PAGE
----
“So I walked through Washington Square Park and I’d see black kids getting searched, and on me, I’ve got an eight ball, I’ve got a bundle, I’ve got a fucking ounce of weed, I’ve got a bunch of pills, and I’d just walk straight past them,” Benson said. “And I was like, ‘Oh, fuck, look at this world. Look at what’s going on right now.’ And even, yeah, New York is way sweeter and more beautiful than it used to be but it’s changing and hiding. That evil is still out there. It’s just hiding now. It’s in those apartments. It’s in those hallways.”
Those hallways. That’s part of what gives “Straight Outta Tompkins” its atmosphere. The $160,000 budget that Benson and his crew had to work with goes hand in hand with the locations in the movie. For the average person who has spent time in New York, those tight, claustrophobic hallways that open into tight, claustrophobic rooms speak to a city they’re used to seeing. And since most movies about the drug trade go the “King of New York” route, Benson wanted to shed a little light on the world that he was in touch with.
“That’s what I was trying to do. I was trying to show the side of New York that never gets seen,” Benson said. “You watch these movies and everything is the same view of 42nd street or whatever, these high rises. I wanted to show that way of living, where you’re…it’s literally like being a mouse trapped in a cage. And you’re being fed the cocaine — and the heroin — like Gene was. You’re trapped. You’re trapped in New York. I love that city. It’s my favorite city but you’re trapped.”
Like a Clock
The task of acting in your own film while also directing it may seem like a daunting task. Throw in the micro budget and a shooting schedule of about 20 days (“Not on one day do we have time for overtime,” he said of the time crunch they were under), and there’s plenty of room for trouble. But as an actor’s director, and the person responsible for the script, Benson was always available and encouraged a positive vibe on the set.
“To be honest, and we cast this film very quickly, we cast it within two weeks, but when we cast it, I made sure that every actor that I knew they were playing each character, it would all just work together,” he said. “Almost like a clock. Every part would come together. And so on set, we’d run it, and we’d go through it, and I’d give a little bit of direction, and sometimes I’d feel a little bit of direction but I might not say anything. It’s also being an actor too…you can put direction out there, but you can only give so much before someone closes up. It was a very comfortable set for actors.”
It’s no secret that an indie set can be quite an intimate affair. And “Tompkins” was no different, as people often pull double duty or pitch in where they can. Benson pointed out the contributions of his two executive producers: David Rudd and his father, Robby Benson.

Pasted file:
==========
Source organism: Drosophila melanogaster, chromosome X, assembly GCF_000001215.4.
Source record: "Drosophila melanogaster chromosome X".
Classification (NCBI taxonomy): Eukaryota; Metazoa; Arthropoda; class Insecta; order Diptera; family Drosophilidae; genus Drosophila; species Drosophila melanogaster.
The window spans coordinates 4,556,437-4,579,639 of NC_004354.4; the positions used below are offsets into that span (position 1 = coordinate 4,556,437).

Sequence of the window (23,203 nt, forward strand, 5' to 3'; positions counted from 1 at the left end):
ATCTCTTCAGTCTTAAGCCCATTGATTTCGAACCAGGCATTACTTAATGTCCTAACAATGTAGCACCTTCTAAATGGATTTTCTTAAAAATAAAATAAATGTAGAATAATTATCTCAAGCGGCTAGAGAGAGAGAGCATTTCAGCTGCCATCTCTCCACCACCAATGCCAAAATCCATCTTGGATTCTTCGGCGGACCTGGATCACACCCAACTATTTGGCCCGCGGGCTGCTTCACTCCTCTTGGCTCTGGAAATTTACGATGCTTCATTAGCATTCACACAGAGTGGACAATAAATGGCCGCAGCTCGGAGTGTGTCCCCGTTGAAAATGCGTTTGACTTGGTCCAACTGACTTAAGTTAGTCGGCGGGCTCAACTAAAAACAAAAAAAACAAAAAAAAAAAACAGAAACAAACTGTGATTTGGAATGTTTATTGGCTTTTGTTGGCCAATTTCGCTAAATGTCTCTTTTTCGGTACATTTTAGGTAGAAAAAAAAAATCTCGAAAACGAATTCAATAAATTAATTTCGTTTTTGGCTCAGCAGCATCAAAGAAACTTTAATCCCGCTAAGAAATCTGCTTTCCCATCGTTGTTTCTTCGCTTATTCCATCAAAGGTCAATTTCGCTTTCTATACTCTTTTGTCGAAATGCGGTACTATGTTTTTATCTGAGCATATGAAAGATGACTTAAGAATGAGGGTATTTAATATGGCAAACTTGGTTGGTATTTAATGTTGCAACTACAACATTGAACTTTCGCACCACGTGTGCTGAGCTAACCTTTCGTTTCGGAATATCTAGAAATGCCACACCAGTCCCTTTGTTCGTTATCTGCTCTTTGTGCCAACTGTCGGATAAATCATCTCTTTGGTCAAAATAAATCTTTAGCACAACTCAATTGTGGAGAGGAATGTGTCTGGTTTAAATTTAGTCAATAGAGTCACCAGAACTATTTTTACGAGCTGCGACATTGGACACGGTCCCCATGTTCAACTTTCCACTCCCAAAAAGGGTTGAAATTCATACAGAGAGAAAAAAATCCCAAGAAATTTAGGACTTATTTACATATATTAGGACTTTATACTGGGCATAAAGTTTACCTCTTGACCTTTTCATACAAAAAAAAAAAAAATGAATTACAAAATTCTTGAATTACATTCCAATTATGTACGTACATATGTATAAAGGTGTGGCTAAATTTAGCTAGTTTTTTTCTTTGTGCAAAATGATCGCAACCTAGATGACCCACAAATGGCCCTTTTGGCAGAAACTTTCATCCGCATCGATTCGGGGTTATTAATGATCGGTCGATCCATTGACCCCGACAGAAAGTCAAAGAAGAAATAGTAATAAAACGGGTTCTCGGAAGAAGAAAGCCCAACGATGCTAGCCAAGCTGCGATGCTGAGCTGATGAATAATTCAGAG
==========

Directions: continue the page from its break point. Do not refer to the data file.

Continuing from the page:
Of Rudd, Benson said, “We also had David Rudd, who is a producer and a veteran DP, who a couple times… [he pointed out] just tiny little rookie mistakes, like switching sides, and it would take time to set up lights…little tiny things that would take up hours, and literally it made this movie…it wouldn’t be a movie right now. We wouldn’t have a film.”
Having his father, a veteran director (among the other things he’s done in the business) on set much of the time allowed the younger Benson to focus on his performance when he was straddling the line as director and actor.
“And if you get it right, and you get those moments, and he knows,” Benson said of his father. “So having him on set–and you do a close up on me and no one’s looking out for me–and he’s over in the corner giving me a nod, [saying], ‘You got it.’ And then it’s, ‘We’re onto the next.’ And he was right.”
On the technical side, to achieve the look of “Tompkins,” Benson and cinematographer Brandon Roots used the Canon Cinema EOS C300 (with the following lenses: CN-E 14.5-60mm and CN-E 30-105mm). This influenced the project in two major ways: Canon provided the cameras, thus eliminating the expense from the budget (hugely important to any indie filmmaker), and the minimal lighting and the locations called for flexibility.
“It shoots so well in low light,” Benson said.” And it’s a beautiful camera. And we are so thankful for Canon. Because we couldn’t have shot the movie without that. Locations were killing us, paying people, everything was killing us, and the money I was getting paid, I was just throwing that back in the movie…everything had to be on the books, everything had to be done right, and it was very cool to have to do it that way. Because on the other small student films that I acted on or whatever, it’s just never done that way.”
Wearing Your Soul on Your Sleeve
As Benson continues his career–which also includes his desire to act, including in other filmmakers’ projects as well–he sees the dichotomy of the business where art and commerce collide. He knows it’s an industry, but the ironic part is that the commerce part depends upon artistic people. And he’s just a little leery of the people who seem to have no idea where that line is.
“So I try to avoid those people and make films with people who actually get it,” he said. “But it’s hard, you know, and you can play this industry like a game or you can take the artistic approach. And if you take the artistic approach, have fun wearing your soul on your sleeve and have fun having sleepless nights and have fun replaying what you could have done differently on set, and it’s hard. It’s hard to find a middle ground. I’m trying hard, but we’ll see.”
Even though he’s only in his early twenties, Benson has already learned more than the average filmmaker. It began by watching his father’s career as he grew up, and now that he’s made his first film and is already working on his next script, he looks at the balance that somebody has to strike when working in the industry.
“And it’s so crazy and it’s such a great business,” he said. “And that’s why, especially growing up with my dad, because my dad is such an artist, I’ve watched him…basically I’ve just seen how this industry can kick you in the fucking balls when you take it personally. And that’s just the way it is. And how can’t you take art personally, you know?”